Dr. Masters co-founded wunderground in 1995. He flew with the NOAA Hurricane Hunters from 1986-1990. Co-blogging with him: Bob Henson, @bhensonweather
By: Dr. Jeff Masters , 4:05 PM GMT on September 10, 2005
We're half way there. That's right, today is September 10, and that marks the half way point of hurricane season in the Atlantic. On average, half of all hurricanes and tropical storms occur after September 10. We still have a long way to go in what has already been the most destructive hurricane season on record.
What does the second half of hurricane season have in store for us? Well, after Ophelia departs, there is nothing brewing to take her place. The entire tropical Atlantic between Africa and the Lesser Antilles is covered with dry, dust-laden Saharan air that should suppress hurricane activity there. However, according to the September 2nd forecast issued by Dr. Bill Gray of Colorado State, tropical cyclone activity for the remainer of this hurricane season will be over 50% above average. The September-only forecast calls for five named storms and four hurricanes, with two of them major hurricanes. The October-only forecast calls for three named storms and two hurricanes with one of them a major hurricane. Normal activity for September-October is five named storms and 3.5 hurricanes, with one or two of them a major hurricane. So if you live on the coast, stock up on your hurricane supplies, review your evacuation options, and hang on for the second half of this unbelievable hurricane season of 2005.
Ophelia weakened to a tropical storm last night as the trough carrying it northeastward dumped dry air into her northwest side and attacked the west side with 20 knots of shearing winds. The trough has moved ahead of Ophelia this morning, and she is now slowing down and strengthening in response. The shear has fallen back to the 10 - 15 knots she has lived with most of her life, and the dry air is starting to mix out. The 10am EDT Air Force hurricane hunter flight found Ophelia's lowest pressure and strongest winds yet, 976 mb and 80 mph, repsectively. Long range radar out of Wilmington, NC is showing little change in what it can see of the northwestern portion of the storm, and little motion of the center.
Most of the major computer models show a track into South Carolina by Tuesday. The exceptions are the Canadian model, which calls for a Georgia landfall, and the NOGAPS model, which stalls Ophelia offshore for the next five days until finally bring her across Cape Hatteras, North Carolina on Friday. The official NHC forecast follows the consensus, bringing Ophelia ashore near Charleston, SC on Tuesday. The official NHC forecast has outperformed all the computer models so far for this storm, but keep in mind that the median track error for the NHC 3-day forecasts is about 230 miles, meaning that half of the time, the forecast is worse than that. All residents of the Georgia, South Carolina, and North Carolina coasts need to be prepared for what will most likely be a Category 1 or 2 hurricane, but could be a Category 3.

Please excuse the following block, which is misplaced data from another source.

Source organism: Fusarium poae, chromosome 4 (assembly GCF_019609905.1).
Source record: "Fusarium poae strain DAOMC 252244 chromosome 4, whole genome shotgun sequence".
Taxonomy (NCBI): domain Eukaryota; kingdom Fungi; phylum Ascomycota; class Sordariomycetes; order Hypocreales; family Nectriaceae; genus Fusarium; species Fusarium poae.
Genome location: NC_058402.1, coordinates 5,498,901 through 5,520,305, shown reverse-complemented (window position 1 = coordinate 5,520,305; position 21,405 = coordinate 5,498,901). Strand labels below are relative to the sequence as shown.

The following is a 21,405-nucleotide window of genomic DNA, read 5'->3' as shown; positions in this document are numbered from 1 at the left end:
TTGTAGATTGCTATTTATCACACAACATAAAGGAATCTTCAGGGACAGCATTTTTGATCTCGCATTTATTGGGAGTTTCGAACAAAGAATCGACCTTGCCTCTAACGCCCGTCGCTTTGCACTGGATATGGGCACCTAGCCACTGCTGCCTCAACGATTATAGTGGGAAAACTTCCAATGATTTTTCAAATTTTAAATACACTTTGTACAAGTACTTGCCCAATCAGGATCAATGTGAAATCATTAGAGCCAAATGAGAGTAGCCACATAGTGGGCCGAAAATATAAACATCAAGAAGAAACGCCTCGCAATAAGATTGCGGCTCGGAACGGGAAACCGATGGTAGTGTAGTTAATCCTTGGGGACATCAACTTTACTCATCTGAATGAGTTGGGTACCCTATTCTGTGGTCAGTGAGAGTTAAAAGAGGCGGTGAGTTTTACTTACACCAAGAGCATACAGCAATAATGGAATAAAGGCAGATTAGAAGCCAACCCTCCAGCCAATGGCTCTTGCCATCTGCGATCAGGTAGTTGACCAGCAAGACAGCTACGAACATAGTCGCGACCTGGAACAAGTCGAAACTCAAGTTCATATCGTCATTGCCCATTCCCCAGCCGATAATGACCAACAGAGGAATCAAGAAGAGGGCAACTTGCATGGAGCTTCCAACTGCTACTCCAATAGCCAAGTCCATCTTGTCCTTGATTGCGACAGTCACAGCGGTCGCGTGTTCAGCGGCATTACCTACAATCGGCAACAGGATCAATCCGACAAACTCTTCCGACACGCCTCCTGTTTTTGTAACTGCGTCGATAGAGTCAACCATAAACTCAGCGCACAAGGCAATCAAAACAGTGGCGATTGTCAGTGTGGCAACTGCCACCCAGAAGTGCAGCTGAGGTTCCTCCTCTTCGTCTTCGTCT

Figure 1. Average track error of official National Hurricane Center Forecasts (in nautical miles, multiply by 1.15 get get the result in miles). Image credit: Dr. Chris Landsea, NOAA/AOML Hurricane Research Division.
Shearing winds are expected to continue to affect Ophelia the next three days, limiting the amount of intensification that will occur. This shear will come from upper-level winds out of the west to southwest. Satellite images clearly show the effect of this shear on the hurricane--the southwest side of the storm has much reduced cloud coverage. On the plus side for the Ophelia, the counter-clockwise flow around an upper-level low to her southeast is beginning to provide an outflow channel to the south, something Ophelia has lacked her entire life. This improving outflow to the south is likely a big part of the reason for her return to hurricane strength today.
The computer models differ on how all these factors will affect Ophelia's intensity. The SHIPS model keeps her just below hurricane strength for the next three days, while the GFDL intensifies her to a Category 3 hurricane. The official NHC forecast calls for a strong Category 1 hurricane at landfall. I believe that given this storm's proven resiliency to shear, plus the opening of a new outflow channel to the south, Ophelia's intensity three days from now should be at least Category 2 and possibly Category 3. A stronger storm than that would be a major surprise.
Dr. Jeff Masters
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